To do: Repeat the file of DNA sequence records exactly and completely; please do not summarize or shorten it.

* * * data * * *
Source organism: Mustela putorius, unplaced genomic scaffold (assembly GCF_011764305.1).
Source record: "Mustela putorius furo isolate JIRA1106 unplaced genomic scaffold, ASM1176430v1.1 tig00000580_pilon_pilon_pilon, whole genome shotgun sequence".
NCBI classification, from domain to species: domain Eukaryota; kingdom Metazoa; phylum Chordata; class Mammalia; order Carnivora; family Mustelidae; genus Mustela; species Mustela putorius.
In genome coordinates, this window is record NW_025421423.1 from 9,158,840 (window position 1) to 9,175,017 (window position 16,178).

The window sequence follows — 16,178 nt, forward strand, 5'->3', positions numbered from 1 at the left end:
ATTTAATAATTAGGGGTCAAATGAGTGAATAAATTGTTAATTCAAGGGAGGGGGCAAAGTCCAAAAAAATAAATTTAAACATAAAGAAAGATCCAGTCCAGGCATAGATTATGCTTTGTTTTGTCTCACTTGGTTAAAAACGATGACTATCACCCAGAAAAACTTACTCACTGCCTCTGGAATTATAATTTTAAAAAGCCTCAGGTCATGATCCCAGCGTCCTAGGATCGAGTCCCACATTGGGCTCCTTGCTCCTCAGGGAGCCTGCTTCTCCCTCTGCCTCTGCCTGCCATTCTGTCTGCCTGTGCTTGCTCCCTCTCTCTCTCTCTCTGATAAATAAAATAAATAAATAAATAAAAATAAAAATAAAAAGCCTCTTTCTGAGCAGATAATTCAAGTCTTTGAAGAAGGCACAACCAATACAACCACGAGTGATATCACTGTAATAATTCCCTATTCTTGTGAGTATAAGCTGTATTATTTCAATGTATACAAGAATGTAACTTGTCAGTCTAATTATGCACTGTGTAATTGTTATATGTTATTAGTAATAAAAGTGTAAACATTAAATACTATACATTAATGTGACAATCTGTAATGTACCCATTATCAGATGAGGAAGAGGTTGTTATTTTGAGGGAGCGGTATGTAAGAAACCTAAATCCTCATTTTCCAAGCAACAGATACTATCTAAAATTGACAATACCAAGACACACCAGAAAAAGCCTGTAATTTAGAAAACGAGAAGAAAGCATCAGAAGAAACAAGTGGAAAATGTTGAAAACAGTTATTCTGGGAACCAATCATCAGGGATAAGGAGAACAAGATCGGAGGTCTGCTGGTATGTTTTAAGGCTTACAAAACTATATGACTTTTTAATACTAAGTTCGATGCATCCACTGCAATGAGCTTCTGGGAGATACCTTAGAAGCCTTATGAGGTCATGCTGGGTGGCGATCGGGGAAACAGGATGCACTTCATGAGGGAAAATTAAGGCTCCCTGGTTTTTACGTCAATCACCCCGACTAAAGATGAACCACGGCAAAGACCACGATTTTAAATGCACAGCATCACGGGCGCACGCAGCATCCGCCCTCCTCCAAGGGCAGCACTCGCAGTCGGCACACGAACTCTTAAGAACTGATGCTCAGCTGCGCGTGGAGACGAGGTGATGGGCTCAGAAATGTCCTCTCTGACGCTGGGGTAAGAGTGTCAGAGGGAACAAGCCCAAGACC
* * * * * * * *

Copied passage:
Source organism: Mustela putorius, unplaced genomic scaffold (assembly GCF_011764305.1).
Source record: "Mustela putorius furo isolate JIRA1106 unplaced genomic scaffold, ASM1176430v1.1 tig00000580_pilon_pilon_pilon, whole genome shotgun sequence".
NCBI classification, from domain to species: domain Eukaryota; kingdom Metazoa; phylum Chordata; class Mammalia; order Carnivora; family Mustelidae; genus Mustela; species Mustela putorius.
In genome coordinates, this window is record NW_025421423.1 from 9,158,840 (window position 1) to 9,175,017 (window position 16,178).

The window sequence follows — 16,178 nt, forward strand, 5'->3', positions numbered from 1 at the left end:
ATTTAATAATTAGGGGTCAAATGAGTGAATAAATTGTTAATTCAAGGGAGGGGGCAAAGTCCAAAAAAATAAATTTAAACATAAAGAAAGATCCAGTCCAGGCATAGATTATGCTTTGTTTTGTCTCACTTGGTTAAAAACGATGACTATCACCCAGAAAAACTTACTCACTGCCTCTGGAATTATAATTTTAAAAAGCCTCAGGTCATGATCCCAGCGTCCTAGGATCGAGTCCCACATTGGGCTCCTTGCTCCTCAGGGAGCCTGCTTCTCCCTCTGCCTCTGCCTGCCATTCTGTCTGCCTGTGCTTGCTCCCTCTCTCTCTCTCTCTGATAAATAAAATAAATAAATAAATAAAAATAAAAATAAAAAGCCTCTTTCTGAGCAGATAATTCAAGTCTTTGAAGAAGGCACAACCAATACAACCACGAGTGATATCACTGTAATAATTCCCTATTCTTGTGAGTATAAGCTGTATTATTTCAATGTATACAAGAATGTAACTTGTCAGTCTAATTATGCACTGTGTAATTGTTATATGTTATTAGTAATAAAAGTGTAAACATTAAATACTATACATTAATGTGACAATCTGTAATGTACCCATTATCAGATGAGGAAGAGGTTGTTATTTTGAGGGAGCGGTATGTAAGAAACCTAAATCCTCATTTTCCAAGCAACAGATACTATCTAAAATTGACAATACCAAGACACACCAGAAAAAGCCTGTAATTTAGAAAACGAGAAGAAAGCATCAGAAGAAACAAGTGGAAAATGTTGAAAACAGTTATTCTGGGAACCAATCATCAGGGATAAGGAGAACAAGATCGGAGGTCTGCTGGTATGTTTTAAGGCTTACAAAACTATATGACTTTTTAATACTAAGTTCGATGCATCCACTGCAATGAGCTTCTGGGAGATACCTTAGAAGCCTTATGAGGTCATGCTGGGTGGCGATCGGGGAAACAGGATGCACTTCATGAGGGAAAATTAAGGCTCCCTGGTTTTTACGTCAATCACCCCGACTAAAGATGAACCACGGCAAAGACCACGATTTTAAATGCACAGCATCACGGGCGCACGCAGCATCCGCCCTCCTCCAAGGGCAGCACTCGCAGTCGGCACACGAACTCTTAAGAACTGATGCTCAGCTGCGCGTGGAGACGAGGTGATGGGCTCAGAAATGTCCTCTCTGACGCTGGGGTAAGAGTGTCAGAGGGAACAAGCCCAAGACC